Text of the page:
July 17, 2015 — Hughes Hubbard earned a third consecutive victory in litigation over whether claims arising out of repurchase transactions (repos) qualify for customer protection in the Securities Investor Protection Act (SIPA) liquidation of Lehman Brothers Inc. (LBI).
On June 29, 2015, the U.S. Court of Appeals for the Second Circuit affirmed two lower court decisions—U.S. District Judge Denise Cote in 2014 and U.S. Bankruptcy Judge James Peck in 2013— holding that CarVal Investors UK Limited's $44 million in repo claims did not involve the entrustment of securities to LBI, and therefore CarVal did not qualify as a "customer" under SIPA.
The three-judge panel's decision relied heavily upon, and simultaneously reinforced, a precedent-setting decision won by Hughes Hubbard in 1974. The decision also solidified the status of repos in bankruptcy for parties who participate in the multitrillion-dollar US repo market, which provides crucial liquidity to the world's financial markets and helps to finance the national debt.
More than 40 years ago, the Second Circuit proclaimed in SEC v. F.O. Baroff Company that courts must look beyond the literal words of the SIPA "customer" definition in determining whether a claimant entrusted securities to a failed broker. James W. Giddens and James B. Kobak Jr. acted as counsel to the trustee in the case. Today, Giddens is the trustee and Kobak is counsel to the trustee in LBI's SIPA liquidation. Since Baroff, a few lower courts issued decisions muddling and misapplying the entrustment rule. The Second Circuit's recent decision in favor of Hughes Hubbard offers a clear repudiation of those cases and recognizes Baroff's entrustment requirement as the established law of the Second Circuit and several sister circuits.
Offering perhaps the clearest statement yet on what constitutes an entrustment under SIPA, Chief Judge Katzmann wrote for the panel: "[M]ere delivery [of assets to the broker] is not entrustment. Entrustment, as contemplated by Baroff, must bear the 'indicia of the fiduciary relationship between a broker and his public customer.' This 'fiduciary relationship,' in turn, arises out of the broker's obligation to handle the customer's assets for the customer's benefit."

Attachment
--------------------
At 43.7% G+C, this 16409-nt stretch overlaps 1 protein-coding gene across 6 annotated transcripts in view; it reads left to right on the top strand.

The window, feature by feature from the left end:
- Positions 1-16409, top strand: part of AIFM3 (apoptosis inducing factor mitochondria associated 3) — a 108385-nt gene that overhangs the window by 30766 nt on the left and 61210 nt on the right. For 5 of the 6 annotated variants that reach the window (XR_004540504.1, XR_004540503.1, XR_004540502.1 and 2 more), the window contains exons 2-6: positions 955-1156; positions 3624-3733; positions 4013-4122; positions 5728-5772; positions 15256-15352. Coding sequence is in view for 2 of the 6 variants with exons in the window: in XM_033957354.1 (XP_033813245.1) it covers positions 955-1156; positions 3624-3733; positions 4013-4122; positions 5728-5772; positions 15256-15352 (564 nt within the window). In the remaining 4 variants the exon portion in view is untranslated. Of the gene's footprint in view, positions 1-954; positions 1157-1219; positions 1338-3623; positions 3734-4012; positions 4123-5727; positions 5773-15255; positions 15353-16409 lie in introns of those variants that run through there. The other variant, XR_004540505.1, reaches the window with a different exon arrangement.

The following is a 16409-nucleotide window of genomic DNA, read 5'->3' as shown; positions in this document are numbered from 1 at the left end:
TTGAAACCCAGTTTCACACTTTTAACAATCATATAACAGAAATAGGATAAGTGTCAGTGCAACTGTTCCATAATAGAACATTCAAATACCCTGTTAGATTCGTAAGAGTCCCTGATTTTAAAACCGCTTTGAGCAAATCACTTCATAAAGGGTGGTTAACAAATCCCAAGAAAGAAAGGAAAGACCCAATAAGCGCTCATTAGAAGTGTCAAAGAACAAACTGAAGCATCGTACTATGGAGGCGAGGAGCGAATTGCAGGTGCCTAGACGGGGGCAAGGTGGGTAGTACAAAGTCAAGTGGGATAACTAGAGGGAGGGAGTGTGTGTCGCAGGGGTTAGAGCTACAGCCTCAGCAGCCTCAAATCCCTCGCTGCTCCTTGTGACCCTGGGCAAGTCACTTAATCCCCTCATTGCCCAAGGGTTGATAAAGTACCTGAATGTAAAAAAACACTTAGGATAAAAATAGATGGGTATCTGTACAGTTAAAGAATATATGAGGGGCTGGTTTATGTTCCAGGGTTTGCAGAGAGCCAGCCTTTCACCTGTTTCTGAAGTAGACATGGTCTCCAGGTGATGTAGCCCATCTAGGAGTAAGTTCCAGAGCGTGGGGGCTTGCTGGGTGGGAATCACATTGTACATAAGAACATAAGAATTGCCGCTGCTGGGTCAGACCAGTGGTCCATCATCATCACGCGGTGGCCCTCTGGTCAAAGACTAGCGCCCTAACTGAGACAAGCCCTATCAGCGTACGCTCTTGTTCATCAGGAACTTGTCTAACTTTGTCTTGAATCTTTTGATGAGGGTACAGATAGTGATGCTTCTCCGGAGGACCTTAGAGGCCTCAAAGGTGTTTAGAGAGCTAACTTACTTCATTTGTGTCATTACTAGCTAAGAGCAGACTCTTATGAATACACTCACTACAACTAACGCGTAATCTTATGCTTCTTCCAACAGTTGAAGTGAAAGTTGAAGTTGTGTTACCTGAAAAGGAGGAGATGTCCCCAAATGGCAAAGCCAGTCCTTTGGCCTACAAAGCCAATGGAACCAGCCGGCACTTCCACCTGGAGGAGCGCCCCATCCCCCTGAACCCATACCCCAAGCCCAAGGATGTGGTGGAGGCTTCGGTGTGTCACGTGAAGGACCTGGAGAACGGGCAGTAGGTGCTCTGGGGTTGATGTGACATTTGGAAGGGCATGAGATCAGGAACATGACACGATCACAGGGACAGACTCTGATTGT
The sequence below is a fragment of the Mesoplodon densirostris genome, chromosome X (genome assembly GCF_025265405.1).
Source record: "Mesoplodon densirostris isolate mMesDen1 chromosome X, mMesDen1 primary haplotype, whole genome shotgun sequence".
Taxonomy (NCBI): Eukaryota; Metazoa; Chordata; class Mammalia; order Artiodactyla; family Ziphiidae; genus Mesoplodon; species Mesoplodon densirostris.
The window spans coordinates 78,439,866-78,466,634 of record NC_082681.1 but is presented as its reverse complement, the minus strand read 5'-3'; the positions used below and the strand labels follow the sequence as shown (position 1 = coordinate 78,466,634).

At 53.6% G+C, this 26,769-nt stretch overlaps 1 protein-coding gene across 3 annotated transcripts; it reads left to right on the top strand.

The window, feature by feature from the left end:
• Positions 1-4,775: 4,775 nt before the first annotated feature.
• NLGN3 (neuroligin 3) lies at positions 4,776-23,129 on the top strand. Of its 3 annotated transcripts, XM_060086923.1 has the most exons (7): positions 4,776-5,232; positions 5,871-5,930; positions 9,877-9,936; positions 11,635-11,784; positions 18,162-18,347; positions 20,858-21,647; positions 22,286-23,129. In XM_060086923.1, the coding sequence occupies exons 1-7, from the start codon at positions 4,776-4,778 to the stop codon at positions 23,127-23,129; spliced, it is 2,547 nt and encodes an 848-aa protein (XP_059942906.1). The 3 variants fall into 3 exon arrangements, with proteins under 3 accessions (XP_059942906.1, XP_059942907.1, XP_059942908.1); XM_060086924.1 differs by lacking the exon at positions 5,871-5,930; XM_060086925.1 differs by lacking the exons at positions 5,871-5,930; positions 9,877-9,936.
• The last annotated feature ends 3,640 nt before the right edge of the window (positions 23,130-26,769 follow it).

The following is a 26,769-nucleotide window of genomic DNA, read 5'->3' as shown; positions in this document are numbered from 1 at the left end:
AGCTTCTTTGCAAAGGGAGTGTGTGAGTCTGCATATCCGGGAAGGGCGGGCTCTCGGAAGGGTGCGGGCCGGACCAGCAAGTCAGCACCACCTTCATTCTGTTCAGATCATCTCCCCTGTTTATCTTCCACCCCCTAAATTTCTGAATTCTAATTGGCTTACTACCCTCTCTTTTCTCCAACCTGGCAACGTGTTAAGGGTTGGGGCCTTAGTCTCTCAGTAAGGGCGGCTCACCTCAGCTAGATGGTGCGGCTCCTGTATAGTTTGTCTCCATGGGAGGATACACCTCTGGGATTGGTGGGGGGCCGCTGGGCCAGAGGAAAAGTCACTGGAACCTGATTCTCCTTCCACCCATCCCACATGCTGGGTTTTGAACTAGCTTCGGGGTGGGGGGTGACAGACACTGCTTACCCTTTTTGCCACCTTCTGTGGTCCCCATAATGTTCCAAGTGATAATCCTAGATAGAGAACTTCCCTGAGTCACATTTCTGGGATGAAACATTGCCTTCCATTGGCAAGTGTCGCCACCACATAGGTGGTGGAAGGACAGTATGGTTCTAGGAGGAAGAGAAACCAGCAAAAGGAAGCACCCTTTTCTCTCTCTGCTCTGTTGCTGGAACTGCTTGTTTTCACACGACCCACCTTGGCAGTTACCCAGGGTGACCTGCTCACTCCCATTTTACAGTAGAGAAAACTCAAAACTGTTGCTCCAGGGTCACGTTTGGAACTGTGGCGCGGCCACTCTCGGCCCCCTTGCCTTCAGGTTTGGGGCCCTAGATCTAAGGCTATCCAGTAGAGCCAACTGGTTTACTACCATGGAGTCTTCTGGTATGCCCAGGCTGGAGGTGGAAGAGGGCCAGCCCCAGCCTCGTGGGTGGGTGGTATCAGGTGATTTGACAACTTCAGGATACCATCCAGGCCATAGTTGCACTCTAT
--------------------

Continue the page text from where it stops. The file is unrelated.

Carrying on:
Noting that the parties' contracts gave LBI legal title over the securities used in the repos and discretion to use the securities as it wished, the Court found that LBI was not acting as CarVal's fiduciary. Rather, the repos were an arms-length deal struck between contractual counterparties that each party entered into for its own benefit. Without indicia of a fiduciary relationship, the Court held that there was no entrustment, and CarVal was not a customer under SIPA. The Second Circuit's comprehensive ruling categorically rejecting customer treatment for CarVal's repo claims provides solid ground for the LBI trustee to move forward with reclassifying over $75 million of other repo claims, which, if successful, will provide a greater recovery for LBI's general creditors.
Giddens called the decision "a significant milestone in winding down and closing the Lehman Brothers Inc. estate, and it affirms longstanding policy and practice that repurchase agreements are akin to commercial borrowings, not customer transactions."
The decision also represents a significant win for the Securities Investor Protection Corporation (SIPC), the entity that oversees broker-dealer liquidations under SIPA. SIPC has argued for decades that repos should not be accorded customer status, and treating repo counterparties as customers would have dealt a serious blow to SIPC's ability to make the customers of failed broker-dealers whole.
Hughes Hubbard's victory was reported by The New York Times, The Wall Street Journal, Reuters and Law360. The repo litigation is being handled for Giddens by Michael Salzman (who argued the case before the Second Circuit), Kobak, Chris Kiplok and Seth Schulman-Marcus.